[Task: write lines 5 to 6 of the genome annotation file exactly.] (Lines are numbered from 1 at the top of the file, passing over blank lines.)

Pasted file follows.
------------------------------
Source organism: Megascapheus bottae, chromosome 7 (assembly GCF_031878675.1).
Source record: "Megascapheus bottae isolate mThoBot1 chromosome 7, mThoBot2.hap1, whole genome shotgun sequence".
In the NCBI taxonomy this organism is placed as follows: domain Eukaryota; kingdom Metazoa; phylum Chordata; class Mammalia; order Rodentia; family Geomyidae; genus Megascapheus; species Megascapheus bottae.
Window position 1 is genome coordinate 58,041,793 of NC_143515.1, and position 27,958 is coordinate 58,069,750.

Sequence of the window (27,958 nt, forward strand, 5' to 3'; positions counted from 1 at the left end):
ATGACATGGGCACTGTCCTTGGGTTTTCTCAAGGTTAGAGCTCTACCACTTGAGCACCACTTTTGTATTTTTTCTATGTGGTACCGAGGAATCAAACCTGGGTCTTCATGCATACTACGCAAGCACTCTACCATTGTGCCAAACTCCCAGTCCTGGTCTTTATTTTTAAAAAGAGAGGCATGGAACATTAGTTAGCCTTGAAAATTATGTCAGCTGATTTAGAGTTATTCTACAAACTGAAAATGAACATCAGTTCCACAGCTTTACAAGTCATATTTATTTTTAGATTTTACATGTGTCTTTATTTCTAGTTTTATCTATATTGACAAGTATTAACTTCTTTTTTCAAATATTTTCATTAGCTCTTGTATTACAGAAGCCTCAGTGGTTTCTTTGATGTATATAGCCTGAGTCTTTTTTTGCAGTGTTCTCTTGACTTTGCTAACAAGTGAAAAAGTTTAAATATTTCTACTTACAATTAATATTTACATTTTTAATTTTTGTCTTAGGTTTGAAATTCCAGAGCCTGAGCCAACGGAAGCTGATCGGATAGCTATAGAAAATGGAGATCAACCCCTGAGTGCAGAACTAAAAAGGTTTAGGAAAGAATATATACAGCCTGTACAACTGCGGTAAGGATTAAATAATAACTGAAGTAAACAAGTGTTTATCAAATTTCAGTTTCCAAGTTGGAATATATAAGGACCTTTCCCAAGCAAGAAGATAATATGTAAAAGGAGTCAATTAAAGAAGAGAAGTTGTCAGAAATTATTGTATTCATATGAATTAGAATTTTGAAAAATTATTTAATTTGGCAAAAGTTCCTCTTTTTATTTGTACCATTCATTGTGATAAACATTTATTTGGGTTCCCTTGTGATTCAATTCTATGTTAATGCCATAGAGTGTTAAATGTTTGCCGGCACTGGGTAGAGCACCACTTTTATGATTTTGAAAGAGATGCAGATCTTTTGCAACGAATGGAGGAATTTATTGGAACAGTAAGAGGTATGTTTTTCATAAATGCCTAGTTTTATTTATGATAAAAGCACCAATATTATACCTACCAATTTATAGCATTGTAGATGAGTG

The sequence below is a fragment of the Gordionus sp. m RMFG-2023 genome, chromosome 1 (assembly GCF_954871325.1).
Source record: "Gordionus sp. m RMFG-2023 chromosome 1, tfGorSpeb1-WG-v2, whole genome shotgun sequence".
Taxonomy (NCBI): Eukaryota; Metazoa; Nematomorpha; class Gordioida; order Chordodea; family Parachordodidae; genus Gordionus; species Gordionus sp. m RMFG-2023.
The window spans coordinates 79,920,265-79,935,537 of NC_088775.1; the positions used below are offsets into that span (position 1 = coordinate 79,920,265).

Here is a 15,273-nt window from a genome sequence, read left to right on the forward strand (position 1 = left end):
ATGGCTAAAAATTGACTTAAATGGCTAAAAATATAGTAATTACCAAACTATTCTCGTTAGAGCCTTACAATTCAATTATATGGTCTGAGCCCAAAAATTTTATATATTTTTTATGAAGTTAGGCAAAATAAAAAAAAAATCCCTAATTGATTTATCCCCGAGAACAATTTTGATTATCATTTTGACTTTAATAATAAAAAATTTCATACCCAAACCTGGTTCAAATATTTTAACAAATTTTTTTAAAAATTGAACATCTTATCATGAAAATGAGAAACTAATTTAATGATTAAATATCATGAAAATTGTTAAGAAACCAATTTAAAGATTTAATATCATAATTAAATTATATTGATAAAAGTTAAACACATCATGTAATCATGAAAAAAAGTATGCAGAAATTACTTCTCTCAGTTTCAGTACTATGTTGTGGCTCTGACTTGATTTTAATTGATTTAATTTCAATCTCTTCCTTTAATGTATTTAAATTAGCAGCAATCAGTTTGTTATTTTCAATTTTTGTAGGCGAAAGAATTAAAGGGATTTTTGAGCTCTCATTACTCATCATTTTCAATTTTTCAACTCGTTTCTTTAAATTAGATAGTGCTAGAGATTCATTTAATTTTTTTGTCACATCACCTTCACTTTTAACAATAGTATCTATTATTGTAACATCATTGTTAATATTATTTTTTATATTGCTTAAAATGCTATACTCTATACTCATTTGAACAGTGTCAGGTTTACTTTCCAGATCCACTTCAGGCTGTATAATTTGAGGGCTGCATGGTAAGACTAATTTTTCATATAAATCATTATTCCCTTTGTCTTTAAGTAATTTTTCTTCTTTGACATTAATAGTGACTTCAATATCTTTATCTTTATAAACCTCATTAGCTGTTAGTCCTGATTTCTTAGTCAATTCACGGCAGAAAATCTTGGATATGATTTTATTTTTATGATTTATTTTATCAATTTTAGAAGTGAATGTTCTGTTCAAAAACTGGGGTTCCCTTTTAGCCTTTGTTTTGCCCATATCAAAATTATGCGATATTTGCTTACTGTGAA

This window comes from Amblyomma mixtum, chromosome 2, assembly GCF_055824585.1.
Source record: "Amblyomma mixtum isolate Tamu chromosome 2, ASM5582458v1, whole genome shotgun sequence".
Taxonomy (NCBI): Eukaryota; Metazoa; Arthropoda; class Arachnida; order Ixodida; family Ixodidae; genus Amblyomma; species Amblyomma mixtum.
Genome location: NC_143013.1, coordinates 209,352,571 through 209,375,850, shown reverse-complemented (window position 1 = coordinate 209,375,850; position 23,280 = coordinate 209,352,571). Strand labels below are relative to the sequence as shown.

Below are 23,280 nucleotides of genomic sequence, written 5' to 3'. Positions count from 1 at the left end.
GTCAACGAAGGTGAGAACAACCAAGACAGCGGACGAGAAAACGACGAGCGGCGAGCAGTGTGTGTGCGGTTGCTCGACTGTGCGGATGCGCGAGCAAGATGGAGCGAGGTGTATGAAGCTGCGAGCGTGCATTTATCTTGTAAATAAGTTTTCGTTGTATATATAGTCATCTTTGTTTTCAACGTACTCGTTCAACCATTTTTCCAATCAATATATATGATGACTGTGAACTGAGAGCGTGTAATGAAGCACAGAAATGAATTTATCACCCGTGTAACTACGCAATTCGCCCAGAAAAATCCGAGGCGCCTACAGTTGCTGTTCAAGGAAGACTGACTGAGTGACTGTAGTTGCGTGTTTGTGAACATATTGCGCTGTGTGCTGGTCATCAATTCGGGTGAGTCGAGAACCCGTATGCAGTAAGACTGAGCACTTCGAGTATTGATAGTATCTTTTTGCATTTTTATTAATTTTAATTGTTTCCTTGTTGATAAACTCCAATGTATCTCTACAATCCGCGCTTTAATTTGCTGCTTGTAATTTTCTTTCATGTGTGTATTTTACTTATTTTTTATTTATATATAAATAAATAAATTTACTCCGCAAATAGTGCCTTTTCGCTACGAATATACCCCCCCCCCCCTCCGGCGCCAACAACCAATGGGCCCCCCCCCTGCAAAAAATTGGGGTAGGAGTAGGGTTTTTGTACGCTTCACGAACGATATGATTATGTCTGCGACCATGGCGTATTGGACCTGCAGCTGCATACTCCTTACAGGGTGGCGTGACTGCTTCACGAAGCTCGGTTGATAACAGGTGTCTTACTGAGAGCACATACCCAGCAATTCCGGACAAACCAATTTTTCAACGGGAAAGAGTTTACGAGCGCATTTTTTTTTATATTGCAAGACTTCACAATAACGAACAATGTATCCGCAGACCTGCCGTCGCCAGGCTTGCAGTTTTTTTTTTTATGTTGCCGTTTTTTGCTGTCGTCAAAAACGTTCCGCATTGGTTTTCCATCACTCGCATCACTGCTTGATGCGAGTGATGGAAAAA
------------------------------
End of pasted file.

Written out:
Sequence of the window (27,958 nt, forward strand, 5' to 3'; positions counted from 1 at the left end):
ATGACATGGGCACTGTCCTTGGGTTTTCTCAAGGTTAGAGCTCTACCACTTGAGCACCACTTTTGTATTTTTTCTATGTGGTACCGAGGAATCAAACCTGGGTCTTCATGCATACTACGCAAGCACTCTACCATTGTGCCAAACTCCCAGTCCTGGTCTTTATTTTTAAAAAGAGAGGCATGGAACATTAGTTAGCCTTGAAAATTATGTCAGCTGATTTAGAGTTATTCTACAAACTGAAAATGAACATCAGTTCCACAGCTTTACAAGTCATATTTATTTTTAGATTTTACATGTGTCTTTATTTCTAGTTTTATCTATATTGACAAGTATTAACTTCTTTTTTCAAATATTTTCATTAGCTCTTGTATTACAGAAGCCTCAGTGGTTTCTTTGATGTATATAGCCTGAGTCTTTTTTTGCAGTGTTCTCTTGACTTTGCTAACAAGTGAAAAAGTTTAAATATTTCTACTTACAATTAATATTTACATTTTTAATTTTTGTCTTAGGTTTGAAATTCCAGAGCCTGAGCCAACGGAAGCTGATCGGATAGCTATAGAAAATGGAGATCAACCCCTGAGTGCAGAACTAAAAAGGTTTAGGAAAGAATATATACAGCCTGTACAACTGCGGTAAGGATTAAATAATAACTGAAGTAAACAAGTGTTTATCAAATTTCAGTTTCCAAGTTGGAATATATAAGGACCTTTCCCAAGCAAGAAGATAATATGTAAAAGGAGTCAATTAAAGAAGAGAAGTTGTCAGAAATTATTGTATTCATATGAATTAGAATTTTGAAAAATTATTTAATTTGGCAAAAGTTCCTCTTTTTATTTGTACCATTCATTGTGATAAACATTTATTTGGGTTCCCTTGTGATTCAATTCTATGTTAATGCCATAGAGTGTTAAATGTTTGCCGGCACTGGGTAGAGCACCACTTTTATGATTTTGAAAGAGATGCAGATCTTTTGCAACGAATGGAGGAATTTATTGGAACAGTAAGAGGTATGTTTTTCATAAATGCCTAGTTTTATTTATGATAAAAGCACCAATATTATACCTACCAATTTATAGCATTGTAGATGAGTG